Novel idea helps Chrissy fulfil writing fantasy

For Chrissy Couper, the thought of writing a book was once pure fantasy.

Despite her passion for writing short stories since she was a child, she struggled to put pen to paper due to her autism and dyslexia.

“I used to write all my sentences and numbers back to front. I’ve had a few struggles growing up with Asperger’s, learning disabilities and dyslexia so I had to find a way to get around having to re-read everything,” Chrissy says.

“It took me a very, very long time to be able to do basic things like talk to people and look them in the eyes.

“It was hard going through school and trying to find work when I felt like no one could understand me and I couldn’t understand them.”

Following in the footsteps of her literary heroes Terry Brooks and J.K. Rowling, Chrissy has now published her first fantasy fiction novel.

Released under the name C.M. Couper, Alexander Hazard and the Mysterious Orb is the adventure of a boy tasked with delivering an orb in a magical world of alchemists and creatures such as giants and the Crow Goddess.

Chrissy says “lots of faith and will power” was the key to writing a book over the course of a decade.

“It took me over 10 years to write this book, I even had to get a text-to-speech application on my computer to read my words back to me because I can’t read properly,” she says.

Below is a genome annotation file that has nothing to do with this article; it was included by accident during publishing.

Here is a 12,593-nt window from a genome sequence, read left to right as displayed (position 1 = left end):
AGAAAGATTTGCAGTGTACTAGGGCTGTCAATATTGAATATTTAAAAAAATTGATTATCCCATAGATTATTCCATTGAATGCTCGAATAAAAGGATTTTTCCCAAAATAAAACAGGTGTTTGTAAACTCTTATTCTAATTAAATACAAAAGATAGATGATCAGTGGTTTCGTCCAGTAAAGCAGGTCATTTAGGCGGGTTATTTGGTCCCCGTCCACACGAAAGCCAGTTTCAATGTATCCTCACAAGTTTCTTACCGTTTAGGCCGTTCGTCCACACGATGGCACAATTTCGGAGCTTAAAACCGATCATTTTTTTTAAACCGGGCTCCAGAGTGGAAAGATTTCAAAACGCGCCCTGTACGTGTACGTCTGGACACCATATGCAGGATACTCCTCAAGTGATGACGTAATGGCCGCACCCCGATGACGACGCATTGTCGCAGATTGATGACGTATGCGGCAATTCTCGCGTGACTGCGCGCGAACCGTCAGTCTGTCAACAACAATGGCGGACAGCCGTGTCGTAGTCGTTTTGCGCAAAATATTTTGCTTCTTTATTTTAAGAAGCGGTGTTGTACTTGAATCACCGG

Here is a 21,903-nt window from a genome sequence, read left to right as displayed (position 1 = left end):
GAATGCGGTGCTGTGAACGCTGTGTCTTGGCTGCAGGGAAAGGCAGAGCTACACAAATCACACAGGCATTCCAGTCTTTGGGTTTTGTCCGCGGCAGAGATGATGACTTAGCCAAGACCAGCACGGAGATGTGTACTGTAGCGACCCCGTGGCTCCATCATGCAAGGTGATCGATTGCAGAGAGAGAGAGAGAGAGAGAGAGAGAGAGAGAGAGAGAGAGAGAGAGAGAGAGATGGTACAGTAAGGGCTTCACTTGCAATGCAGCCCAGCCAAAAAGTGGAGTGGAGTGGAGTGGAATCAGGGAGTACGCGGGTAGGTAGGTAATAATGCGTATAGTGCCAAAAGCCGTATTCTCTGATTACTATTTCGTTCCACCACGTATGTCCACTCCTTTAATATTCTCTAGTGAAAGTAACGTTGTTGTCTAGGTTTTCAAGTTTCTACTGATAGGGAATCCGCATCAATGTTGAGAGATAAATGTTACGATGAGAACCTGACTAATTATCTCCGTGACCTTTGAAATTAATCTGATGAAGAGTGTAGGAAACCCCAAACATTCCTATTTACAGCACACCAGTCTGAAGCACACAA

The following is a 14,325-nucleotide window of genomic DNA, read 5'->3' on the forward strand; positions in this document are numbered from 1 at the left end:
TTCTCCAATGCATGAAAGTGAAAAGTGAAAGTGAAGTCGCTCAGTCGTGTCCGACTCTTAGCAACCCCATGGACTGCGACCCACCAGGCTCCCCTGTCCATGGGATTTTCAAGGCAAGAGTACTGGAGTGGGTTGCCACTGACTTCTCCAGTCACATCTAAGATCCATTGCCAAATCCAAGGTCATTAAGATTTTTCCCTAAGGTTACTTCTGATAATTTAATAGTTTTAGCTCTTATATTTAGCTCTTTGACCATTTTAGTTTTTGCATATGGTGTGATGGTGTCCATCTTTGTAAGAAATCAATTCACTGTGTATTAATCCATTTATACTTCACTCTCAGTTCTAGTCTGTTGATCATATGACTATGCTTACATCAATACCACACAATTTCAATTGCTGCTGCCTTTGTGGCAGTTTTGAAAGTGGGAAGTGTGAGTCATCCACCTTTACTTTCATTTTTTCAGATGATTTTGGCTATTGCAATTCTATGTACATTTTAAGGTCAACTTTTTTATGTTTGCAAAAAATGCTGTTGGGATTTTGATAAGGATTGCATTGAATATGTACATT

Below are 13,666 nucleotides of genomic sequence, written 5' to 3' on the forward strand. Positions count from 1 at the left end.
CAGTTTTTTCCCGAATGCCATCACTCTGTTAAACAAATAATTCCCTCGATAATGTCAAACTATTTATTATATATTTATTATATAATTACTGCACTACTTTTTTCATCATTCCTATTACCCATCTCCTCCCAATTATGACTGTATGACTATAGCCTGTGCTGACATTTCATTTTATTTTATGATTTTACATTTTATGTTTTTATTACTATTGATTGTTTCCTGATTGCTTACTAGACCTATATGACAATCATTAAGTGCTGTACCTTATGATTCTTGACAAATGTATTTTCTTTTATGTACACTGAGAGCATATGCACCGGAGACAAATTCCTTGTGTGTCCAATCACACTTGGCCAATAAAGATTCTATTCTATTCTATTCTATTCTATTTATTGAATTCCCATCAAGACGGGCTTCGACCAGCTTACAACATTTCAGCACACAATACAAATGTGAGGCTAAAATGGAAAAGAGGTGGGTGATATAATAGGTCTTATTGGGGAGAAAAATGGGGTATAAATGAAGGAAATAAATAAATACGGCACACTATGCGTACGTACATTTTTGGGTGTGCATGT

Chrissy’s literary journey has been supported by staff from the Carinity Bunderra disability service and Carinity Fassifern Community Centre in Boonah.

“Chrissy is supported with daily activity skills which include budgeting and support with accessing job networks. We also support Chrissy with looking for more suitable living arrangements,” Carinity Fassifern Community Centre Client Services Coordinator Kerry White says.

Chrissy says Carinity has “made me feel like I am a part of a family”.

“It is a wonderful feeling to feel Iike someone cares enough for you to help you be who you want to be and live how you want to live,” she says.

“I’ve had more help in one session with Carinity then I have in a year with other organisations.”

Chrissy hopes to inspire other people living with a disability to follow their dreams.

“I want to let everyone know that no matter what your disability is you can do what you want to do if you keep at it,” she says.

“If you have disabilities like me please don’t get discouraged, keep trying. You will be so proud of yourself when you achieve what you really want.”

Copies of Alexander Hazard and the Mysterious Orb can be purchased at the Carinity Fassifern Community Centre in Little High Street, Boonah or online at www.amazon.com.au.


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